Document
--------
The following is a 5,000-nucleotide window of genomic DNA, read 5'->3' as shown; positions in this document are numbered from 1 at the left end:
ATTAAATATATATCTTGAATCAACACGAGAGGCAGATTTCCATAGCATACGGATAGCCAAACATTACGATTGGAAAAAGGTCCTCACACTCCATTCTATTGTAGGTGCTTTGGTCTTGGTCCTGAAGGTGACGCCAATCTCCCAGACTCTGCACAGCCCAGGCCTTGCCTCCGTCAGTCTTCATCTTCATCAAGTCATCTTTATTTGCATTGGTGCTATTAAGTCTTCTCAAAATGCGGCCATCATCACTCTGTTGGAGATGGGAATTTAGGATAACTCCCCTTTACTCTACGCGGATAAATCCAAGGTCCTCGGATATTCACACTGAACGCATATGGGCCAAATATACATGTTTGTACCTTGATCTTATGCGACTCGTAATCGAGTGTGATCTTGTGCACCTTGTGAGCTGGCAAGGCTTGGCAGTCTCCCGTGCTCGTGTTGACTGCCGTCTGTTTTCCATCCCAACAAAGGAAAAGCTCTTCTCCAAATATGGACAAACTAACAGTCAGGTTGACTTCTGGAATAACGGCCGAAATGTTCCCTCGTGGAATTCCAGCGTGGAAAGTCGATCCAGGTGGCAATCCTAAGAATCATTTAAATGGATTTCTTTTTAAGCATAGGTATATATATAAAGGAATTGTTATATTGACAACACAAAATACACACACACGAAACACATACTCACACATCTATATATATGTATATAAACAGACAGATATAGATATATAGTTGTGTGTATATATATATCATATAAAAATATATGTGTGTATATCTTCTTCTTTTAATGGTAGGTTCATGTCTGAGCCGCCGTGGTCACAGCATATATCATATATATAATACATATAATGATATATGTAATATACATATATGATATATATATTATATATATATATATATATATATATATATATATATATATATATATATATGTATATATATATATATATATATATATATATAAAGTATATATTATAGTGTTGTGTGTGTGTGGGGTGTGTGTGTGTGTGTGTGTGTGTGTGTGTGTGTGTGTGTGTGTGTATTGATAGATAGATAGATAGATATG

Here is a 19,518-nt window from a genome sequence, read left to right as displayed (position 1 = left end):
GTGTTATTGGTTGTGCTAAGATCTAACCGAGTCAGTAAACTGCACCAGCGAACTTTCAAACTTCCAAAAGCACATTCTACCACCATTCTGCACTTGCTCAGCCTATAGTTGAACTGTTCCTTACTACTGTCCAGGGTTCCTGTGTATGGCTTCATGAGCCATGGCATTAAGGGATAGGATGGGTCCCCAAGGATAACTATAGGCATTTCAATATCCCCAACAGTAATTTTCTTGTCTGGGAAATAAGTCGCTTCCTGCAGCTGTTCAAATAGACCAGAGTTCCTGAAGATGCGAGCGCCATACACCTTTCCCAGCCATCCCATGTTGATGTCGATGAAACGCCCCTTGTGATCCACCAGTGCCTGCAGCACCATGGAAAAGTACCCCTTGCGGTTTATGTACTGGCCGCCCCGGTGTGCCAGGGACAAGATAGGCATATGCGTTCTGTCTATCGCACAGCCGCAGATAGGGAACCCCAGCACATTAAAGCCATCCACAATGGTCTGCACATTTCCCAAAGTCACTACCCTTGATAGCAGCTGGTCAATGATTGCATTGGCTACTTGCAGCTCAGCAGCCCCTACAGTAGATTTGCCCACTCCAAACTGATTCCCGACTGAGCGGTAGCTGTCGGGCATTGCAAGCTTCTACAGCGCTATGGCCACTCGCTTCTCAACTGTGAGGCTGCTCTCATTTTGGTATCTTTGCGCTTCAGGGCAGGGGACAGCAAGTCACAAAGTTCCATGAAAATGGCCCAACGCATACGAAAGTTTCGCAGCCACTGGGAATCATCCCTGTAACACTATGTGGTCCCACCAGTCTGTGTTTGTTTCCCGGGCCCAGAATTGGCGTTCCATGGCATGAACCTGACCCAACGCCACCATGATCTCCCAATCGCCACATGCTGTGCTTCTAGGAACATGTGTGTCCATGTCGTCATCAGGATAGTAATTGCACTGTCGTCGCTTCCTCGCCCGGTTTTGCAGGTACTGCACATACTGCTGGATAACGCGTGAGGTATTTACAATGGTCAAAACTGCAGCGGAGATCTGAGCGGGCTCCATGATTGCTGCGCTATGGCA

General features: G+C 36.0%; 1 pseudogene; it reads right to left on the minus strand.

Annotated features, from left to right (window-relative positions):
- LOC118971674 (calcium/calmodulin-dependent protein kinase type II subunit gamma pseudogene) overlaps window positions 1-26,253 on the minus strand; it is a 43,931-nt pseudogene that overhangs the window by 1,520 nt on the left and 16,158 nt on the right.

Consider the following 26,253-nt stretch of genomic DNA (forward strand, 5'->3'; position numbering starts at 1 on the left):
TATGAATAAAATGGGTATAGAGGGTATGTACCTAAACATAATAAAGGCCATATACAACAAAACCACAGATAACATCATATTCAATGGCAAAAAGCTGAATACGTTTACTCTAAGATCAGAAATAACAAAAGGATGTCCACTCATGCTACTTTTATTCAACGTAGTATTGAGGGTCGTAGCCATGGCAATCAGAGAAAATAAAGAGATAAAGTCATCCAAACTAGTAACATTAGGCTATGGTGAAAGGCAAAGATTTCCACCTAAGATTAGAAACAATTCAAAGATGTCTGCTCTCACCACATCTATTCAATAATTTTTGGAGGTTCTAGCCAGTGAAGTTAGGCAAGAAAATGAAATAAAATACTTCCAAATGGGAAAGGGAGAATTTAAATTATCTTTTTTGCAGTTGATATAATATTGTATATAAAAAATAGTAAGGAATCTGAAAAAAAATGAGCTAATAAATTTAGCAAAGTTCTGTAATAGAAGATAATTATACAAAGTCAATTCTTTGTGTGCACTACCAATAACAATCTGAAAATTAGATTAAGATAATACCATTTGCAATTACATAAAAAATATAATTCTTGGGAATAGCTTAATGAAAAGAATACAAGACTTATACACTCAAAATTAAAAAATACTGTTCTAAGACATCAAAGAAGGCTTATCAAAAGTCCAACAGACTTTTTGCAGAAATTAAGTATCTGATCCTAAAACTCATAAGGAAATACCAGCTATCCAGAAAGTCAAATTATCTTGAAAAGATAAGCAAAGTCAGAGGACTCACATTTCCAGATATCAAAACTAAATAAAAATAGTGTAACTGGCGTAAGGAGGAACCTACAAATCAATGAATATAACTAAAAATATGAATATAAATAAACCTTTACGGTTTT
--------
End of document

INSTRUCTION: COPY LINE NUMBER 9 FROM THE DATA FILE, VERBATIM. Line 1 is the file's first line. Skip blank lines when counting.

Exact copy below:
TATGAATAAAATGGGTATAGAGGGTATGTACCTAAACATAATAAAGGCCATATACAACAAAACCACAGATAACATCATATTCAATGGCAAAAAGCTGAATACGTTTACTCTAAGATCAGAAATAACAAAAGGATGTCCACTCATGCTACTTTTATTCAACGTAGTATTGAGGGTCGTAGCCATGGCAATCAGAGAAAATAAAGAGATAAAGTCATCCAAACTAGTAACATTAGGCTATGGTGAAAGGCAAAGATTTCCACCTAAGATTAGAAACAATTCAAAGATGTCTGCTCTCACCACATCTATTCAATAATTTTTGGAGGTTCTAGCCAGTGAAGTTAGGCAAGAAAATGAAATAAAATACTTCCAAATGGGAAAGGGAGAATTTAAATTATCTTTTTTGCAGTTGATATAATATTGTATATAAAAAATAGTAAGGAATCTGAAAAAAAATGAGCTAATAAATTTAGCAAAGTTCTGTAATAGAAGATAATTATACAAAGTCAATTCTTTGTGTGCACTACCAATAACAATCTGAAAATTAGATTAAGATAATACCATTTGCAATTACATAAAAAATATAATTCTTGGGAATAGCTTAATGAAAAGAATACAAGACTTATACACTCAAAATTAAAAAATACTGTTCTAAGACATCAAAGAAGGCTTATCAAAAGTCCAACAGACTTTTTGCAGAAATTAAGTATCTGATCCTAAAACTCATAAGGAAATACCAGCTATCCAGAAAGTCAAATTATCTTGAAAAGATAAGCAAAGTCAGAGGACTCACATTTCCAGATATCAAAACTAAATAAAAATAGTGTAACTGGCGTAAGGAGGAACCTACAAATCAATGAATATAACTAAAAATATGAATATAAATAAACCTTTACGGTTTT